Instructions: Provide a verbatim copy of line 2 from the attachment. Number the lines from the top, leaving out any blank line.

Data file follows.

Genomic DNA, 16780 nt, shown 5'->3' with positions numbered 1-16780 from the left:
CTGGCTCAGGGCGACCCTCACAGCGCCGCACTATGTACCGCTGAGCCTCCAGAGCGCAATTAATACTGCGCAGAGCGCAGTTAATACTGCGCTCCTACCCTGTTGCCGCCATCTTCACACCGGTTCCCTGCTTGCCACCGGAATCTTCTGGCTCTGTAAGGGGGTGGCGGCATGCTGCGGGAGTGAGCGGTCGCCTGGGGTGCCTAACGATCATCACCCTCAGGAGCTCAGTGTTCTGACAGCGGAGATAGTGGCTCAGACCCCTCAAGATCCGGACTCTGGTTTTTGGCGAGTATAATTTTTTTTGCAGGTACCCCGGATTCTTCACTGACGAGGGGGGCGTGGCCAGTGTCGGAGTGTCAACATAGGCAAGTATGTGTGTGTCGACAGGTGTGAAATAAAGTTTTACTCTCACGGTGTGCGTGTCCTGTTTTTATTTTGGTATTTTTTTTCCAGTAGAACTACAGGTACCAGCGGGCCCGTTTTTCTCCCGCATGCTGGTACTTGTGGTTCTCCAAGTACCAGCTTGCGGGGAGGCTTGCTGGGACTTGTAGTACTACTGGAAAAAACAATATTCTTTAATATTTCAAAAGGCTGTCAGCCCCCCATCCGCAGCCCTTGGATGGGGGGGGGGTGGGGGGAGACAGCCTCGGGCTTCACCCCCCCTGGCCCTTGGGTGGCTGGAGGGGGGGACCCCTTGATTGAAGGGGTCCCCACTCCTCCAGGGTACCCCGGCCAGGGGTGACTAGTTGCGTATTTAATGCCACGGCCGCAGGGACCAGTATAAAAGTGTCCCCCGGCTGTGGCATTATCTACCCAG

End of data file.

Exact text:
CTGGCTCAGGGCGACCCTCACAGCGCCGCACTATGTACCGCTGAGCCTCCAGAGCGCAATTAATACTGCGCAGAGCGCAGTTAATACTGCGCTCCTACCCTGTTGCCGCCATCTTCACACCGGTTCCCTGCTTGCCACCGGAATCTTCTGGCTCTGTAAGGGGGTGGCGGCATGCTGCGGGAGTGAGCGGTCGCCTGGGGTGCCTAACGATCATCACCCTCAGGAGCTCAGTGTTCTGACAGCGGAGATAGTGGCTCAGACCCCTCAAGATCCGGACTCTGGTTTTTGGCGAGTATAATTTTTTTTGCAGGTACCCCGGATTCTTCACTGACGAGGGGGGCGTGGCCAGTGTCGGAGTGTCAACATAGGCAAGTATGTGTGTGTCGACAGGTGTGAAATAAAGTTTTACTCTCACGGTGTGCGTGTCCTGTTTTTATTTTGGTATTTTTTTTCCAGTAGAACTACAGGTACCAGCGGGCCCGTTTTTCTCCCGCATGCTGGTACTTGTGGTTCTCCAAGTACCAGCTTGCGGGGAGGCTTGCTGGGACTTGTAGTACTACTGGAAAAAACAATATTCTTTAATATTTCAAAAGGCTGTCAGCCCCCCATCCGCAGCCCTTGGATGGGGGGGGGGTGGGGGGAGACAGCCTCGGGCTTCACCCCCCCTGGCCCTTGGGTGGCTGGAGGGGGGGACCCCTTGATTGAAGGGGTCCCCACTCCTCCAGGGTACCCCGGCCAGGGGTGACTAGTTGCGTATTTAATGCCACGGCCGCAGGGACCAGTATAAAAGTGTCCCCCGGCTGTGGCATTATCTACCCAG